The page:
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(LifeSiteNews) — In the summer of 2021, Planned Parenthood of Tennessee and North Mississippi (PPTNM) began a $2M renovation of their facility in a residential neighborhood of Knoxville, Tennessee. The renovation included a new addition which doubled the size of the center from 4000 to 8000 square feet. Because the new addition was under construction, the door openings were blocked with plywood, but the windows were merely covered with plastic sheeting.

Early on the morning of December 31, 2021, an arsonist climbed through an unsecured window of the new addition and made his way to an exam room in the rear of the building. He poured gasoline around the area, and then ignited a fire which tore through the building. He escaped by the same window through which he had entered.

When firefighters arrived, they found all the doors locked, so they had to break in to fight the fire. They kept the fire from spreading to nearby homes, but the Planned Parenthood building was completely destroyed. It was insured by AXA XL Insurance.

I was on vacation in Florida with my family when I first heard about the fire on New Year’s Day A friend texted me a link to a local news piece. I texted back, “Oh my word. I pray it wasn’t arson…”

Whether it was arson or a construction accident, I knew this would be a national story. I contacted an editor at LifeSiteNews with whom I had worked in the past, and I volunteered to cover the story. Indeed, the fire was covered by every media outlet in the country, from The Tennessee Star to The New York Times.

Within days, the Knoxville Fire Department announced that it was arson.

Planned Parenthood’s security had cameras captured the arsonist, his truck, and the fire. The arsonist appeared to be a tall, thin man. He drove a red GMC Sierra crew-cab pick-up truck manufactured sometime in the mid 2000s. The truck had one headlight out—the one on the driver’s side.

Several weeks later, Tennessee Right to Life held its annual march on January 23, 2022. Arson investigators were among the crowd looking for suspects. An investigator for the Knoxville Fire Department struck up a conversation with a man named Mark Reno, because Reno drove a red 2006 GMC Sierra. Reno told the investigator that he was a member of Church Militant Resistance, an action arm of the Catholic media outlet Church Militant. He also told the investigator that the neighborhood was a better place since the Planned Parenthood center had burned down.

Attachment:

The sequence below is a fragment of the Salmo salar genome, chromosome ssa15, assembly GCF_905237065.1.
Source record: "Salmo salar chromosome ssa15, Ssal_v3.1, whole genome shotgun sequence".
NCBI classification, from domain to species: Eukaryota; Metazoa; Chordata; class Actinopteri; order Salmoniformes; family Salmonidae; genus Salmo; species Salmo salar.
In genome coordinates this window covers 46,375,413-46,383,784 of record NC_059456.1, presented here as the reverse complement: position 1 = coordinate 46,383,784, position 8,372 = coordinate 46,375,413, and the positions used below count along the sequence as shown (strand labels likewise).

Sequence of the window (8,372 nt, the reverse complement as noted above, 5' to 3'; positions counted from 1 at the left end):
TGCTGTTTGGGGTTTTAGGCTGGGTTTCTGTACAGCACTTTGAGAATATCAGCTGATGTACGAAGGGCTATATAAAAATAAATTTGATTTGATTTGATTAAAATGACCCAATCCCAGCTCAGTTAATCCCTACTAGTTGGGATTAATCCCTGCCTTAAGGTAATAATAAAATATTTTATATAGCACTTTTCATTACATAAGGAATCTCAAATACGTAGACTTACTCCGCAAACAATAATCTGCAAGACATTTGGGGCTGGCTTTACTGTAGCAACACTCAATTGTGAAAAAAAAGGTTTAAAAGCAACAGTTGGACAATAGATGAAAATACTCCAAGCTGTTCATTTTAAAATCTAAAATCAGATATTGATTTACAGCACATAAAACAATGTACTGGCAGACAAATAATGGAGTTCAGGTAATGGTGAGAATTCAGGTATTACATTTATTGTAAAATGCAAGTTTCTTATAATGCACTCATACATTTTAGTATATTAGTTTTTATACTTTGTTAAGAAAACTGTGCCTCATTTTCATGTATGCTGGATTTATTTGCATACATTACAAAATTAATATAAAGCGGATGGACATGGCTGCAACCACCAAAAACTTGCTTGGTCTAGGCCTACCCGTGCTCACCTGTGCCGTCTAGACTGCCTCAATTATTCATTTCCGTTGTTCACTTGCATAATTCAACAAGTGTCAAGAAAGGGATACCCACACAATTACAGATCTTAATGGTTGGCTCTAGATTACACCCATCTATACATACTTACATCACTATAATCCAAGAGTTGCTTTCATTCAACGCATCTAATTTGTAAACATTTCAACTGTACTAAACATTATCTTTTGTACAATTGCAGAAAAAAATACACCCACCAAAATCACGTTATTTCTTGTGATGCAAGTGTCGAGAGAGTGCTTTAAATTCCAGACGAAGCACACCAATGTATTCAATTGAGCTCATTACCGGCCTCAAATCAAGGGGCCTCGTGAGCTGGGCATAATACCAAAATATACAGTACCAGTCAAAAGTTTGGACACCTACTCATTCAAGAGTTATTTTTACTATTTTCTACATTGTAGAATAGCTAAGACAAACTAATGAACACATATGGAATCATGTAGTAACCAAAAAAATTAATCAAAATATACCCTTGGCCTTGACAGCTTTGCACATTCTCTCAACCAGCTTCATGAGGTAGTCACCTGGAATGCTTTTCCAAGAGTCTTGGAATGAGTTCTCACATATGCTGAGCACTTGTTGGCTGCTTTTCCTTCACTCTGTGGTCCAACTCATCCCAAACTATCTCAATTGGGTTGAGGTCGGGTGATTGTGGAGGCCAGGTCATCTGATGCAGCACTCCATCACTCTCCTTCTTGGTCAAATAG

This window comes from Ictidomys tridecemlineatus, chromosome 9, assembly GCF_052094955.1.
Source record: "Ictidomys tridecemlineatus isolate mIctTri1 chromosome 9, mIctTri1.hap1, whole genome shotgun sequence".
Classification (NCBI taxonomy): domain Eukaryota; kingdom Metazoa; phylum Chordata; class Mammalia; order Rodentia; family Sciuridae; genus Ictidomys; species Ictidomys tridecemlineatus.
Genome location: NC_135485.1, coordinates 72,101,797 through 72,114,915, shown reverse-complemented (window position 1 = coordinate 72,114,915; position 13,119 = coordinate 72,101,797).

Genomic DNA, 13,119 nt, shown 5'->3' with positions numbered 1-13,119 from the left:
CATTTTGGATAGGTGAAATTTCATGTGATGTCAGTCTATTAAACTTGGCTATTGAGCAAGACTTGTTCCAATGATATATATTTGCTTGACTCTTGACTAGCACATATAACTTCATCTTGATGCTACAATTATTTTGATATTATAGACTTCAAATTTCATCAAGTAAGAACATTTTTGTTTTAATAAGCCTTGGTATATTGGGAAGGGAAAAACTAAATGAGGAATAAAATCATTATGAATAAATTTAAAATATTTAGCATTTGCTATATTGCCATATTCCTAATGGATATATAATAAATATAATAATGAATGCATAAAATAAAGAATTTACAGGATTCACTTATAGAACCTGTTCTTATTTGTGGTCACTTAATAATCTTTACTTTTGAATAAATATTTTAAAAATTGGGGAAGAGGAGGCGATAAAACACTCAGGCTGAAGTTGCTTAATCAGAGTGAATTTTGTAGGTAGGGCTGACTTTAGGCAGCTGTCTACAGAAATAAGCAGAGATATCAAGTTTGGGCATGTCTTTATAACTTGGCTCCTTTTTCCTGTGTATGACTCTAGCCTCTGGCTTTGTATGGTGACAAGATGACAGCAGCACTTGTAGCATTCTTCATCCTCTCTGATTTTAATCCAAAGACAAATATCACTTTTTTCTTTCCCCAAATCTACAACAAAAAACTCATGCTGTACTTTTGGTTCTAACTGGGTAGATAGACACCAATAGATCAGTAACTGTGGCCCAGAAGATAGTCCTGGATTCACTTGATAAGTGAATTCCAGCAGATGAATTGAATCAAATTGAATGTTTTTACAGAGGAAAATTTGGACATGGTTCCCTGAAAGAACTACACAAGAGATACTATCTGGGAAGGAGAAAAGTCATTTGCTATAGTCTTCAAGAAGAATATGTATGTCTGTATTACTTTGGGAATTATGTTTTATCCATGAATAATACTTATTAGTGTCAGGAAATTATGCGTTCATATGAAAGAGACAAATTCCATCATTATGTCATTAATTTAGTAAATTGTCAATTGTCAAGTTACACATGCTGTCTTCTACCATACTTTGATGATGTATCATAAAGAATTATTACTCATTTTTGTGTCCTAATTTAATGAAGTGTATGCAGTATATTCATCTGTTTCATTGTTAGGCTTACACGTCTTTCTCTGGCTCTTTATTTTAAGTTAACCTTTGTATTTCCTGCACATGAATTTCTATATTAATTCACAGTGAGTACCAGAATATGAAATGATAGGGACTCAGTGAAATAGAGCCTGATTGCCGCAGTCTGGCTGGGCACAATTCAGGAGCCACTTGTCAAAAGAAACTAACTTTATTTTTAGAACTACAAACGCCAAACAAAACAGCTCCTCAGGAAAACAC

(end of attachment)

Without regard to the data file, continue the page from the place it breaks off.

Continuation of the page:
On April 26, 2022, the same KFD investigator engaged Reno again at another pro-life gathering near the Planned Parenthood property. This time, the investigator wore an audio-video recording device and surreptitiously recorded Reno on FBI equipment. During his conversation with the KFD investigator, Reno made brash, obscenity-laced statements threatening federal institutions and law enforcement. He also admitted attending the protest at the U.S. Capitol on January 6, 2021.

Sometime after this conversation, the Knoxville Fire Department lost interest in Reno as a suspect in the Planned Parenthood arson. However, the FBI continued to investigate Reno because of his participation in the protest at the U.S. Capitol on January 6, 2021. They reviewed video from that fateful day, but they could find no evidence that Reno had ever entered the Capitol building. Nevertheless, the FBI used the April 26 recording to secure court authorization to surveil Reno, and they placed tracking devices on his red GMC Sierra pick-up and his black Ford Fusion sedan.

An FBI Agent named Thomas Calhoon twice interviewed a priest of Holy Ghost Catholic Church. Calhoon asked the priest questions about Reno, who was a member of the parish. The priest sensed that Agent Calhoon already had a theory and was merely searching for data to support it. (I learned this from the priest himself.)

Mark Reno was not an East Tennessee native. He and his wife had moved here from Albuquerque, New Mexico, in March of 2020. An avid fisherman, Reno was planning to enjoy his retirement outdoors. He had maps of local lakes and rivers hanging in his home and garage. His children and grandchildren had also moved from New Mexico to east Tennessee around the same time.

This brings us to the summer of 2022. On June 24, the Supreme Court rendered its decision in Dobbs v. Jackson Women’s Health Organization. Because of trigger laws already in place, this decision effectively rendered all abortion illegal in Tennessee. Our city’s last remaining abortion clinic, the Knoxville Center for Reproductive Health, closed its doors two months later, after 47 years in operation. Planned Parenthood likely would have suffered the same fate, had it remained open. And Planned Parenthood could not have sold their building for anything close to what they had invested in it, because of its residential location and limited parking.

Then, on July 18, 2022, the FBI arrested Mark Reno at his home in Jefferson City, Tennessee, on charges that he fired shots at the John J. Duncan federal building on the corner of Locust Street and Cumberland Avenue. The FBI alleged that on Sunday, July 3, Reno had left Holy Ghost Catholic Church after Mass, drove downtown, and used a .22 caliber rifle to shoot three windows of the Duncan building from his car while driving south on Locust Street.